According to a form filed with the SEC, existing investors Shasta Ventures, Granite Ventures, and Walden International contributed to this third round of funding. It brings LucidWorks’ total capital raised to $26 million. LucidWorks is based in Redwood City and has not yet responded to request for comment.
Underneath the bright illustrations and charming stories, children’s books contain subtext intended to help children relate to the world around them. Zoobean launched today to make it easier for parents to find books that are the most relevant for their children.
Zoobean is a curated catalogue of children’s books. Every book on the site is recommended by parents and categorized using ‘commonsense’ tags. Parents can search for books that explore specific themes, like bullying, the death of a pet, or magic, as well as browse by age group, character background, or genre.
Zoobean was founded by a husband-and-wife duo who both built a carer in education. Felix Brandon Lloyd was named a Washington D.C. Teacher of the Year for 2000-2001. He went on to build and sell a platform called Skill-Life that taught children about financial literary through online games. Jordan Lloyd Bookey is a former teacher who also directed a DC-based non profit supporting literacy efforts in low-income neighborhoods and is the outgoing head of Google’s K-12 Education Outreach.
This educational power couple was expecting their second children and searching for a book to teach their 3-year old son about what it meant to be a big brother. Identifying relevant books proved to be a challenge.
“At the time we could not easily find books that told stories about new experiences and featured a brother and sister and a multiracial family,” they said in an email. “In stores, books were organized by genre, author, or very broad themes that weren’t really relevant for them. We also searched many popular shopping websites, but the information was overwhelming and impersonal. In the end, we were frustrated and empty-handed. Parents and educators rely on remarkable books to help connect children to their worlds and we decided to create Zoobean to address a need that benefits families and helps children imagine and achieve anything.”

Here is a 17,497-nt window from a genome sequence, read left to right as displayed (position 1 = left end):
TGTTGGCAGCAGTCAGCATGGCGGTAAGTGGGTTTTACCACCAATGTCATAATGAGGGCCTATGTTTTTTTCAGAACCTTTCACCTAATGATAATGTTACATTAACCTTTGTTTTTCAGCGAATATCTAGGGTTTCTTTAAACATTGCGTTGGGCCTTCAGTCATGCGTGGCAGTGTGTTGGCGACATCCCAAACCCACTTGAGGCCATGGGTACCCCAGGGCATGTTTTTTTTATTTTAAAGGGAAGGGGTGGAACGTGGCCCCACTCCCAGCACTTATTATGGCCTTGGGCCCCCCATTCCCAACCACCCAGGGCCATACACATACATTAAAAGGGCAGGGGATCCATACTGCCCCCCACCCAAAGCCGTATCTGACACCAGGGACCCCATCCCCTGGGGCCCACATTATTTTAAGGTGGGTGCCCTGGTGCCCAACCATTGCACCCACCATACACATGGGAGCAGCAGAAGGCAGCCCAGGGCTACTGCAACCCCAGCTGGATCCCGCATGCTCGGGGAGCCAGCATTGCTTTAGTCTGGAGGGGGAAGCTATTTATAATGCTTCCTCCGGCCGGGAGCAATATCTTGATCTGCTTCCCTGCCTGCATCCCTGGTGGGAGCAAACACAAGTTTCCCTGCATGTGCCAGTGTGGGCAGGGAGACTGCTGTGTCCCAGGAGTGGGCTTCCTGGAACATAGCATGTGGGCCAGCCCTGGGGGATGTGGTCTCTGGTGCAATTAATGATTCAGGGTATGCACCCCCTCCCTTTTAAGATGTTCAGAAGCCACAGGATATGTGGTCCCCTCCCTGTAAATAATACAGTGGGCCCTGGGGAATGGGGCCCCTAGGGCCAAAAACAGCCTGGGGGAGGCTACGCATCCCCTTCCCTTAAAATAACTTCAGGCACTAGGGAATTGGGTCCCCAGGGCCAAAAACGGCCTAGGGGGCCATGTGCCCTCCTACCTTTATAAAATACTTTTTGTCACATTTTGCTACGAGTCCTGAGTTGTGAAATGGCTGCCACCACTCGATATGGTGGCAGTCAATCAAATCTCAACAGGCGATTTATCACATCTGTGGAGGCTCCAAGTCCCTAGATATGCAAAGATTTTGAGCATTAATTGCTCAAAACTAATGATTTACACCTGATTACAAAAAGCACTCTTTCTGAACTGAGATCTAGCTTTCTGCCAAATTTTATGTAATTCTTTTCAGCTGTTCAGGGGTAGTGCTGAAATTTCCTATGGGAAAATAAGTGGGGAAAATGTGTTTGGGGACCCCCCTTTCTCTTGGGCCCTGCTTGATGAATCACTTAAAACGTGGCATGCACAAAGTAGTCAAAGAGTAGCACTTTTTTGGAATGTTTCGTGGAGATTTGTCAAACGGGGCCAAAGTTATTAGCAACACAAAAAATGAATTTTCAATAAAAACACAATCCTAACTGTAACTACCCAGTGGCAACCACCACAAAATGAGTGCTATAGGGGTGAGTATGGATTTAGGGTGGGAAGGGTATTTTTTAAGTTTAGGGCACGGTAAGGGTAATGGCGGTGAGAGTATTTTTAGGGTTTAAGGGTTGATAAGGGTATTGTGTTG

The books are indexed by a team of 10 curators using over 500 tags. Parents can filter the search queries down to exactly what they are looking for or browse through “Most Loved” books, or those featuring the most “hearts” (the Zoobean version of a Facebook ‘like’). The company offers a subscription service, direct sales of featured books and affiliate sales of books in its catalogue.
The founders said their mission is to become “the most trusted curator for the $25 billion dollar market for children’s books, games, and other educational products.”
To help them achieve this goal, Kapor Capital has made a seed investment of $500K. It is a big market with competitors ranging from startups like Sproutkin to large e-retailers and publishers including Amazon, Scholastic, and non-profit Common Sense Media. Zoobean is based in Washington D.C.
Google’s head of search spam, has decided to publish a bunch of blog posts that were sitting in draft mode on his personal blog. He said his blog needs to cough up a hairball – hence the animated GIF used here. But we can learn a few things when Matt Cutts coughs up hairballs. A [...]
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Here’s some news that will sadden the few hundred tech-savvy people still using feature phones to grab information from the web.
Google has apparently shut down its SMS search service, reports Ghacks.net today. The shutdown actually happened days ago, but not many people noticed, according to a quick scan of Google News search. The service was probably pretty useful in 2006 (and earlier) when people didn’t quite see the need to get a data plan for the quasi-smartphones available. (Mind you, back then neither the iPhone or any Android-powered handsets were available yet.) This is especially true because it was completely free.
Just like you’d expect, Google SMS search service allowed you to send text message queries to “466453″ (GOOGLE), which would send back a handful of results to your phone. There were even a few shortcuts for returning the local weather, sports scores, and news headlines. Sending a message to the service now returns a notification that SMS search is no longer available.
We know SMS search is gone in the U.S. and Canada, but this might not be true in all regions. Google does have initiatives like its Free Zone to get third-world countries (and others without a strong tech infrastructure) using its services, as VentureBeat previously reported.
Photo via Sifter/Flickr